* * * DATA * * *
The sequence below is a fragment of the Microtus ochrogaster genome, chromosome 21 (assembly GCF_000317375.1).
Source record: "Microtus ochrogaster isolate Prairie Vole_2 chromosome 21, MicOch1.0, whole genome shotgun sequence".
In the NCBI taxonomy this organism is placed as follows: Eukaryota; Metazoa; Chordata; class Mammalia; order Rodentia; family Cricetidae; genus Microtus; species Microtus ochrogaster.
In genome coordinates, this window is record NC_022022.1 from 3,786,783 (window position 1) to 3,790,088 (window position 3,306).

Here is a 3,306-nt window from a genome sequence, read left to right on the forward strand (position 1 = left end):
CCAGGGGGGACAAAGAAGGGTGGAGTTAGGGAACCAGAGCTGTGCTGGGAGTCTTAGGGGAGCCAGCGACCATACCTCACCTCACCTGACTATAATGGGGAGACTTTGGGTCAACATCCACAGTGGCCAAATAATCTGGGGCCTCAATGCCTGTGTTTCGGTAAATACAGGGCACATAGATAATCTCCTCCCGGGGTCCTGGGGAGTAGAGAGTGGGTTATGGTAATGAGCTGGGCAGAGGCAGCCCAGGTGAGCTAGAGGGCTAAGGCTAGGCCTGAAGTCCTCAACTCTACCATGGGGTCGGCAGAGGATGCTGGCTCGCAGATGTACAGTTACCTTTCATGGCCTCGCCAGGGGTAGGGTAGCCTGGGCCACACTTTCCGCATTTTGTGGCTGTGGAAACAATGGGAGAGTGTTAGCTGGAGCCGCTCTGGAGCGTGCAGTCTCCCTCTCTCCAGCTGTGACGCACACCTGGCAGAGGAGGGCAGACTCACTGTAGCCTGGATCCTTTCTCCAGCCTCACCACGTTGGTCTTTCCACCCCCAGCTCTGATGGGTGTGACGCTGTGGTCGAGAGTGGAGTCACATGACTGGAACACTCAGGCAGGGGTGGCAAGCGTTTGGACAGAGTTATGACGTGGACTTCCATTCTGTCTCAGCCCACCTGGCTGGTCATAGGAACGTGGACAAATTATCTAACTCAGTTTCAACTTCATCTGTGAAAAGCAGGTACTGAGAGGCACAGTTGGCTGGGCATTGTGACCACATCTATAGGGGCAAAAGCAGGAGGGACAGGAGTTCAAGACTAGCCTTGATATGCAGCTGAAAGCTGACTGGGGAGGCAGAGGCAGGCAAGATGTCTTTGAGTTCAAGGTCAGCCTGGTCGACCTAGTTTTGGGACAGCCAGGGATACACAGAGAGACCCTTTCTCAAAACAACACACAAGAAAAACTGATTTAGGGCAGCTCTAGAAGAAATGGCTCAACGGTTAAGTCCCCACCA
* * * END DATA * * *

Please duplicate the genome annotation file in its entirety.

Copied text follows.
The sequence below is a fragment of the Microtus ochrogaster genome, chromosome 21 (assembly GCF_000317375.1).
Source record: "Microtus ochrogaster isolate Prairie Vole_2 chromosome 21, MicOch1.0, whole genome shotgun sequence".
In the NCBI taxonomy this organism is placed as follows: Eukaryota; Metazoa; Chordata; class Mammalia; order Rodentia; family Cricetidae; genus Microtus; species Microtus ochrogaster.
In genome coordinates, this window is record NC_022022.1 from 3,786,783 (window position 1) to 3,790,088 (window position 3,306).

Here is a 3,306-nt window from a genome sequence, read left to right on the forward strand (position 1 = left end):
CCAGGGGGGACAAAGAAGGGTGGAGTTAGGGAACCAGAGCTGTGCTGGGAGTCTTAGGGGAGCCAGCGACCATACCTCACCTCACCTGACTATAATGGGGAGACTTTGGGTCAACATCCACAGTGGCCAAATAATCTGGGGCCTCAATGCCTGTGTTTCGGTAAATACAGGGCACATAGATAATCTCCTCCCGGGGTCCTGGGGAGTAGAGAGTGGGTTATGGTAATGAGCTGGGCAGAGGCAGCCCAGGTGAGCTAGAGGGCTAAGGCTAGGCCTGAAGTCCTCAACTCTACCATGGGGTCGGCAGAGGATGCTGGCTCGCAGATGTACAGTTACCTTTCATGGCCTCGCCAGGGGTAGGGTAGCCTGGGCCACACTTTCCGCATTTTGTGGCTGTGGAAACAATGGGAGAGTGTTAGCTGGAGCCGCTCTGGAGCGTGCAGTCTCCCTCTCTCCAGCTGTGACGCACACCTGGCAGAGGAGGGCAGACTCACTGTAGCCTGGATCCTTTCTCCAGCCTCACCACGTTGGTCTTTCCACCCCCAGCTCTGATGGGTGTGACGCTGTGGTCGAGAGTGGAGTCACATGACTGGAACACTCAGGCAGGGGTGGCAAGCGTTTGGACAGAGTTATGACGTGGACTTCCATTCTGTCTCAGCCCACCTGGCTGGTCATAGGAACGTGGACAAATTATCTAACTCAGTTTCAACTTCATCTGTGAAAAGCAGGTACTGAGAGGCACAGTTGGCTGGGCATTGTGACCACATCTATAGGGGCAAAAGCAGGAGGGACAGGAGTTCAAGACTAGCCTTGATATGCAGCTGAAAGCTGACTGGGGAGGCAGAGGCAGGCAAGATGTCTTTGAGTTCAAGGTCAGCCTGGTCGACCTAGTTTTGGGACAGCCAGGGATACACAGAGAGACCCTTTCTCAAAACAACACACAAGAAAAACTGATTTAGGGCAGCTCTAGAAGAAATGGCTCAACGGTTAAGTCCCCACCA